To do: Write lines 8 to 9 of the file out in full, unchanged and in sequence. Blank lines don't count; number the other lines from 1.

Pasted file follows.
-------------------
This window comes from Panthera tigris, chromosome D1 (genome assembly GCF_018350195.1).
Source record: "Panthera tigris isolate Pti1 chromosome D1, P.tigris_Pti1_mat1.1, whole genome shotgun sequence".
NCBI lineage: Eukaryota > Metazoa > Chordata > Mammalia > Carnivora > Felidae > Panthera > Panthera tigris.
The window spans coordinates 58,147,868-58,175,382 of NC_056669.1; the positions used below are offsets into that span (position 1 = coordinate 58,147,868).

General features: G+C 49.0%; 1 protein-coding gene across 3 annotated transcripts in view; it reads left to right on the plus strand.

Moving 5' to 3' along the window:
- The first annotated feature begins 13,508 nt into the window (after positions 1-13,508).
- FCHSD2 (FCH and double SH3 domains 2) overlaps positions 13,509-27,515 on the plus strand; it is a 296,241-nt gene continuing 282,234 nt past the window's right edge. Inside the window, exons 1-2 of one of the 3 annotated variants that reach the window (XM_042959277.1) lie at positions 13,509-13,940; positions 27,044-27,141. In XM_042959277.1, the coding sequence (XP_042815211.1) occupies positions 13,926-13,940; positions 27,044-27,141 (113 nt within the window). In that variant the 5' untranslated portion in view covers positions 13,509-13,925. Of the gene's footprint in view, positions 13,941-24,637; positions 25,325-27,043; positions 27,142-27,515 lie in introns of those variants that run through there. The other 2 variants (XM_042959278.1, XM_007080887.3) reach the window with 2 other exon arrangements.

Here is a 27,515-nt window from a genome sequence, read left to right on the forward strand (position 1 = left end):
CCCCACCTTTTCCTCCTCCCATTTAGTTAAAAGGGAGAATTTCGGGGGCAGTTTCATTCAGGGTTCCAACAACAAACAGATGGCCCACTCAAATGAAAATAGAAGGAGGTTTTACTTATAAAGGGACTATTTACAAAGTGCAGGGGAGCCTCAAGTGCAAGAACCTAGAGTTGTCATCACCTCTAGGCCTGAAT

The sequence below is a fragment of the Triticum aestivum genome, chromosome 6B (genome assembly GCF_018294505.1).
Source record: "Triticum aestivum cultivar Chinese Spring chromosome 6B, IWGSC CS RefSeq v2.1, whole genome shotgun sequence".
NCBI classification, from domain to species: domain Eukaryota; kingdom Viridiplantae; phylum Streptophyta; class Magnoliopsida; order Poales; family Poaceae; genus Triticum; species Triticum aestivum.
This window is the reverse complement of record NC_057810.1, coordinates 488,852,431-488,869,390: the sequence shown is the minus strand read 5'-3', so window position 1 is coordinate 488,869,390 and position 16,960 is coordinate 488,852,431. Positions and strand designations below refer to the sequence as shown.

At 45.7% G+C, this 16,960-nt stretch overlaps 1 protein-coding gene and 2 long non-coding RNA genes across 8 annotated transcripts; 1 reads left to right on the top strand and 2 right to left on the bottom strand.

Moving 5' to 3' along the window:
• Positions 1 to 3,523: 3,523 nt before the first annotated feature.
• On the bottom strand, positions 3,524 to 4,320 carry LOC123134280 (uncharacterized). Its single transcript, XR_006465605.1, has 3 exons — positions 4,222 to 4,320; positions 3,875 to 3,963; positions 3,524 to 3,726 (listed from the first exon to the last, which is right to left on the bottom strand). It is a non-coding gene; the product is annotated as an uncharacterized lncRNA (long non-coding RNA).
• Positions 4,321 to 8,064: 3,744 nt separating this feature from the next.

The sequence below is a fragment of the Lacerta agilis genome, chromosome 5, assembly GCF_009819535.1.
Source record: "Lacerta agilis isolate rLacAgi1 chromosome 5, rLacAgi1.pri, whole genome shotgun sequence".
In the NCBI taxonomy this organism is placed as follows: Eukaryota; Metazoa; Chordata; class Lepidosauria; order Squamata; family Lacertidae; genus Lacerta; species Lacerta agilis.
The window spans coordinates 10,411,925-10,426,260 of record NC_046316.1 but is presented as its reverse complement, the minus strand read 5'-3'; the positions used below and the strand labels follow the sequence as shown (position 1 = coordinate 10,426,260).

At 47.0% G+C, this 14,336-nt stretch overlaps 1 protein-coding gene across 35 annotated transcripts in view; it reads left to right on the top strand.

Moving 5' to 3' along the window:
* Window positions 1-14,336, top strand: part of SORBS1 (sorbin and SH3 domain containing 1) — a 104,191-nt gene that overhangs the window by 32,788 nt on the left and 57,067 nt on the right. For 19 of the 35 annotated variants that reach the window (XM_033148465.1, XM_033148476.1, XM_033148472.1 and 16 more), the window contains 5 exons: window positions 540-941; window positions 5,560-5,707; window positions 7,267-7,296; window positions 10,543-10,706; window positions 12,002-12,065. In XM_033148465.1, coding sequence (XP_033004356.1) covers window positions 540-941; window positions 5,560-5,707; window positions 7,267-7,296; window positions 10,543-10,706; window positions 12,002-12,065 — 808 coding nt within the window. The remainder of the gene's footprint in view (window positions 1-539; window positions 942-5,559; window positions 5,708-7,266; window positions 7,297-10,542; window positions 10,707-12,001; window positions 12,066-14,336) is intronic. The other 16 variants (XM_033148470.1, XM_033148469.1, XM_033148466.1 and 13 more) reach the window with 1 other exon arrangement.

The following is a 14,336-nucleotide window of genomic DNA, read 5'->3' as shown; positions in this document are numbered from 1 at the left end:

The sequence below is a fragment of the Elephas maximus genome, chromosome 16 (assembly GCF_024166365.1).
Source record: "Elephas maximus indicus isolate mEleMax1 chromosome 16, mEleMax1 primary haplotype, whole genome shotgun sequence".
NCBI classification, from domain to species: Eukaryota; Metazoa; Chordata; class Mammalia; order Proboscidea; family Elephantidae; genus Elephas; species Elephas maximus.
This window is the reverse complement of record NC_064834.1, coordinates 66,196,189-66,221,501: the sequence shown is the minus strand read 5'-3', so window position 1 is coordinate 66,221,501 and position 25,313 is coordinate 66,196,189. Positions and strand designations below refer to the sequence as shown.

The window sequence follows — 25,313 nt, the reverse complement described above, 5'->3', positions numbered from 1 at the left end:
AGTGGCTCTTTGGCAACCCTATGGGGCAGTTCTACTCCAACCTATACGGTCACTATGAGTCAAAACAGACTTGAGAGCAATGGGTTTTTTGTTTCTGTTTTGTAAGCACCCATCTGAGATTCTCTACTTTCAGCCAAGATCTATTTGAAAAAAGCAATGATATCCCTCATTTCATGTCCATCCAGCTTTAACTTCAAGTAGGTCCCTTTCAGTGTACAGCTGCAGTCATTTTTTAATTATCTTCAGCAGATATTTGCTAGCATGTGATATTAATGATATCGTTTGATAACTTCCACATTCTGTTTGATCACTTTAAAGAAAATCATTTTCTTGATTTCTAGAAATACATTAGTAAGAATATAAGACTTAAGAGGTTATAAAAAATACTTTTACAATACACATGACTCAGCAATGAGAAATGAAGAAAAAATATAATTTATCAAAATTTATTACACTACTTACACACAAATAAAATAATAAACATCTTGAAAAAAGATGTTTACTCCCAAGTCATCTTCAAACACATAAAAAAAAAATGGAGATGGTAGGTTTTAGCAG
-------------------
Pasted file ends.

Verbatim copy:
- FCHSD2 (FCH and double SH3 domains 2) overlaps positions 13,509-27,515 on the plus strand; it is a 296,241-nt gene continuing 282,234 nt past the window's right edge. Inside the window, exons 1-2 of one of the 3 annotated variants that reach the window (XM_042959277.1) lie at positions 13,509-13,940; positions 27,044-27,141. In XM_042959277.1, the coding sequence (XP_042815211.1) occupies positions 13,926-13,940; positions 27,044-27,141 (113 nt within the window). In that variant the 5' untranslated portion in view covers positions 13,509-13,925. Of the gene's footprint in view, positions 13,941-24,637; positions 25,325-27,043; positions 27,142-27,515 lie in introns of those variants that run through there. The other 2 variants (XM_042959278.1, XM_007080887.3) reach the window with 2 other exon arrangements.

Here is a 27,515-nt window from a genome sequence, read left to right on the forward strand (position 1 = left end):